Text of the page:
Emerging Church and the Holy Spirit [2]

I ended the last post – which was a critique of Chris Simmons’ article in Christianity accusing the Emerging Church of lacking power manifestations, and thus lacking the Spirit – by arguing that we needed a fresh understanding of the concept of ‘gift’. It is only by doing this that we can prevent the hijack of the language of ‘spiritual gifts’ by those who want to tie this to power manifestations, healings, tongues etc.

Indeed, in the book I try to argue, using Lewis Hyde’s fabulous work on art, that the Church needs to re-evaluate not just the language of gift in relation to the Holy Spirit, but also in relation to its entire existence. My conclusion is that in a world drowning in the market economy of needs, desires, advertising, cash for questions and touch-the-screen salvations, the Emergent church will be a place where the gift economy rules. Churches ought to be places of gift-exchange; they are often places where gift and market confusions abound, creating a jarring experience for those exploring…

As those who’ve heard me speak on this or read the book will know, I think the best way to illustrate the difference between the market and gift economies is by looking at food. When you go to a restaurant or the supermarket you are exchanging money for food. The scales are balanced, and because of this there is no residual relational potential. You don’t invite the chef round for dinner at your place to thank her/him. There’s no need – that’s what the money sorts out. But when you go to someone’s house for dinner the food is a gift. It would be incredibly rude to offer to pay for it. The scales are left un-balanced (though it is usually polite to bring a gift of wine/flowers or something anyway) and thus there is a residual relational potential. You have received a gift, and now feel that you ought to reciprocate somehow. The relationships are enhanced. People feel better.*

This is the beauty of the gift economy: transactions within it actually affirm and build relationships. In giving them we are taken out of ourselves to think of ‘the other’, and are not immediately re-paid. So there is always an ’empty place’ in a community – or beyond it – to which the gift needs to move. The market is always trying to pool resources. The gift is always seeking emptiness.

I will deal with some of the complexities of the ‘gift cycle’ that Hyde is keen to point out in the next post, but now want to reflect on what the above might mean in terms of spiritual gifts.

Using the concept of gift outlined, we could say that a ‘spiritual gift’ is something received from God that is given away, and in doing so builds up the relational potential of the church or community. As gifts are exchanged, both between the members of the church and crossing the boundaries into those outside of it, we see the mutual reciprocity actually building and strengthening the body… and this is why I believe Paul follows his words in 1 Cor 12 about gifts with his metaphor of the body and its many parts.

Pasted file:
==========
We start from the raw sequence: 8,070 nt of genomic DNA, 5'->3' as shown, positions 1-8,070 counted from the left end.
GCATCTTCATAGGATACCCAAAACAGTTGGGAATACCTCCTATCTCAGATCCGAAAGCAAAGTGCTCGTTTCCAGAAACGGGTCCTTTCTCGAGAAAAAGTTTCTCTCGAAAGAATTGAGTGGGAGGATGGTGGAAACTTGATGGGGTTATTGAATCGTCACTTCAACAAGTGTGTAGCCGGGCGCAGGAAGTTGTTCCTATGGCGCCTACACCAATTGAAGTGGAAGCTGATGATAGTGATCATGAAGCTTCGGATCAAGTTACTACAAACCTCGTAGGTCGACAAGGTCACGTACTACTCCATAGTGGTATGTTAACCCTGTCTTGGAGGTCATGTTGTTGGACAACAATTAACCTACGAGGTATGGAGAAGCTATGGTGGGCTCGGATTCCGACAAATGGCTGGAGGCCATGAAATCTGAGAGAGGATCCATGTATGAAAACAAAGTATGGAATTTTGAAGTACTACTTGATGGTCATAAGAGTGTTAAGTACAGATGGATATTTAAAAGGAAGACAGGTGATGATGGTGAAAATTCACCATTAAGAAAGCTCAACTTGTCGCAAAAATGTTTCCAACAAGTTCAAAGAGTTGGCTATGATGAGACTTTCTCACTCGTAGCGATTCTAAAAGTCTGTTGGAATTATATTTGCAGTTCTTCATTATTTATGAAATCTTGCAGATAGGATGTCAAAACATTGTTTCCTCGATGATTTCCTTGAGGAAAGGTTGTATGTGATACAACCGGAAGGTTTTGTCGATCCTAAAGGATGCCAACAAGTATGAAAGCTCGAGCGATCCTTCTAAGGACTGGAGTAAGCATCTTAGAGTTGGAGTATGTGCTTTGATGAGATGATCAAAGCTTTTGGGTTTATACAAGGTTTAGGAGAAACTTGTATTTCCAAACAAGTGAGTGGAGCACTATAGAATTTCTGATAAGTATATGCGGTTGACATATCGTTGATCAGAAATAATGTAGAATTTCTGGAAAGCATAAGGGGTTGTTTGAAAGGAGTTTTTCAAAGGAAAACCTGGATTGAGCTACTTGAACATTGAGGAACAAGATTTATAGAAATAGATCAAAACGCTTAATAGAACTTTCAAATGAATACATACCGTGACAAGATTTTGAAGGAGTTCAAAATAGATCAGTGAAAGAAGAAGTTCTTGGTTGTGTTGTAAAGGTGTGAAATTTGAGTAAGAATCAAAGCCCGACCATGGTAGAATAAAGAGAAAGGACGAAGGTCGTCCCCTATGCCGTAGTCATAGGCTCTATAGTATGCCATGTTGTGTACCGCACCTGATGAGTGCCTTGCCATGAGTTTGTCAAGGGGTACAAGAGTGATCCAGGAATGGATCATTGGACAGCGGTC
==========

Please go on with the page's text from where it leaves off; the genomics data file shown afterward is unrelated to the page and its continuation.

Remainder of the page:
Using this definition, we might say that we see evidence of the Holy Spirit at work whenever gifts are exchanged. What, even when non-Christians do it? Well… I’m thinking yes. Why? Well, in a recent post I described how scientists have shown that apes don’t have an altruistic bone in their bodies. In other words, our ‘closest relatives’ in the animal kingdom have no concept of gift. And Genesis suggests that our humanity is bestowed with God’s breathing his Spirit into us. Is it possible that there is a radical link here? That the uniquely human virtue of ‘gift’ is a sign of God’s breath in us? Even if we don’t acknowledge it? A sign of God’s generosity perhaps?

So in terms of the Emerging Church, I would want to disagree with Simmons, who concludes that the lack of power manifestations shows a lack of the use of Spiritual gifts, and thus a lack of the Holy Spirit at work. Instead, by seeing any true gift exchange as the very mark of the Spirit at work, I would argue that the Spirit is very much in evidence in the Emerging Church. Indeed, by modeling itself, as I have argued, as a self-organising, distributed leadership, complex network it is relying far more heavily on gift-exchange and thus far more on the Spirit than a full-time-fully-paid-fully-staffed church of worship leaders, administrators, carers etc.

That’s probably enough for now…

* Clearly, this is why communion is so – literally – vital. It is a gift of food, distributed and offered free. Sadly, this gift it is too often thrown into confusion by the passing round of a collection plate immediately after, carrying with it the suggestion that we ought to cough up for what we’ve just had.


9 responses to “Emerging Church and the Holy Spirit [2]”

  1. Thank Kester. Have you come across ‘The Giving Gift’ by Tom Smail, that talks about the spirit as the gift who gives? Jason.

  2. hey dude, was just wondering whether you would still go along with the spirit empowering the church for witness by empowering us to ‘do’ the sorts of signs and wonders that chris simmons talks of? I agree entirely with you with regard to the gift economy but wonder what you do with the littering of New Testament that deal with healings etc…??